God's timing is perfect. Freedom Church Mereside received funding for a Youth Worker to start a few months after I would finish the Blackpool Ministry Experience Scheme. I applied and was successful. I felt God's hand was completely at work.
I knew my time with the young people of the Mereside estate was only just beginning. It is a real blessing and an honour to help them to navigate through life, figuring out where God fits into it.
Lizzie - Ministry Experience Scheme Participant
How do I get involved?
The Ministry Experience Scheme is locally led and every diocese will have their own distinct flavour, you do not have to apply to your own diocese. Using the form below please explore what is on offer and enquire about any scheme that interests you. All enquiries are welcome.
(Your data will be sent directly to any diocese you select, and to Archbishops' Council, data may be shared between the two organisations. Data will not be shared with third parties.)
The Anglo-Catholic Ministry Experience Scheme making a national footprint
Exeter, Newcastle, Blackburn, London and Durham. These are just some of the many destinations for young people who have taken part in the North London Pastoral Assistants programme (NLPA), part of the Ministry Experience Scheme (Edmonton).
The NLPA scheme operates in the Edmonton Area and Fulham Jurisdiction parishes in the Diocese of London. It is incredibly popular with young people considering ordination. Since 2001, 32 alumni have been ordained, and are now serving God as ministers in contexts as varied as St Alban’s Abbey, the Royal Navy, and the London School of Economics.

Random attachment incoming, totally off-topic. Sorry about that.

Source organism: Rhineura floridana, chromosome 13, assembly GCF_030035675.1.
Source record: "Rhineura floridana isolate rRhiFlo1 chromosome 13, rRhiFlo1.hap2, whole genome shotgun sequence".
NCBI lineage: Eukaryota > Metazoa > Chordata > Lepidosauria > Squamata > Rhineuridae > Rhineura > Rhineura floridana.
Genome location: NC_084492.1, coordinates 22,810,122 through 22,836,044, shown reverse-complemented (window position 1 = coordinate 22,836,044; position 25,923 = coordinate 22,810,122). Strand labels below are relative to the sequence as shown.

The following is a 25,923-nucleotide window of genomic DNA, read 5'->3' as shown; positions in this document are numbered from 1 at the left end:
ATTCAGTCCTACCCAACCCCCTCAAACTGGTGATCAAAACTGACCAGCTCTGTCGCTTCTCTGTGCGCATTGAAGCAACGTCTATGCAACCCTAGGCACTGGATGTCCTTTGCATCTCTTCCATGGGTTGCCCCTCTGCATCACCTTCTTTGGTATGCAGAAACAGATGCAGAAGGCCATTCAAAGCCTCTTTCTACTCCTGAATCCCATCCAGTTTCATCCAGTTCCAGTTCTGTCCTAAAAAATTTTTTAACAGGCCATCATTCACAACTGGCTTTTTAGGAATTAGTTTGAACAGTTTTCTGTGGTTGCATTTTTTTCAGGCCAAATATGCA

Due to be ordained this year is Yaroslav Walker, who is among 14 scheme alumni currently training for ordination. A further 9 current and past participants are in the process of discerning their vocation, 4 of which will be attending selection this year.
Commenting on his experience, Yaroslav said:
"The North London Pastoral Assistant scheme was pivotal in my journey towards ordination. As well as being incredibly rewarding and terrific fun, it also provided the perfect environment in which to test God's call.
“I learned more than I could have hoped for - about myself, my vocation, my relationship with God - and grew dramatically in both my prayer life and pastoral understanding.
“I'm not sure I would have gone on to be ordained without being tested in such a scheme, and I gained a tremendous amount of confidence from it. I would heartily recommend it to anyone wanting to better discern Jesus' purpose in their life."
In all, 91% of pastoral assistants on the NLPA Ministry Experience Scheme go on to train for ordination.
The challenge and complexity of the inner-city neighbourhoods of Tottenham, Hornsey, Kentish Town and Camden Town offers a comprehensive immersion into the challenges of inner-city ministry and mission.
Pastoral Assistants attend fortnightly Formation sessions in Theology and Spirituality and are encouraged to go on retreat during the year. This is alongside practical experience like pastoral visiting, leading worship in schools, distributing communion to the sick, assisting with soup kitchens, and much more.
For those considering a vocation to ordained ministry, the rigorous theological formation has proved invaluable for candidates attending selection.
The popularity of NLPA’s Ministry Experience Scheme extends well beyond London. The Revd Canon Anna Matthews, Director of Ordinands for Ely, comments:
“…I have been glad to commend this scheme to a number of candidates for ordination from Ely diocese, all of whom have benefitted enormously from the chance to be immersed in parish ministry, with good support and supervision, opportunities for theological reflection, and rootedness in both prayer and community.
“As a chance for those exploring a vocation to spend a year experiencing the joys, privileges and demands of ministry, it is among the best in the Church of England.”
The Ministry Experience Scheme represents a core part of the Church of England’s efforts to renew ministry by attracting more young people to ordained and licensed lay ministry.
"The Lord said to me, “Do not say, ‘I am too young.’ You must go to everyone I send you to and say whatever I command you. Do not be afraid of them, for I am with you and will rescue you,” declares the Lord."Jeremiah 1: 7-8
The Ministry Experience Scheme is supported by Allchurches Trust.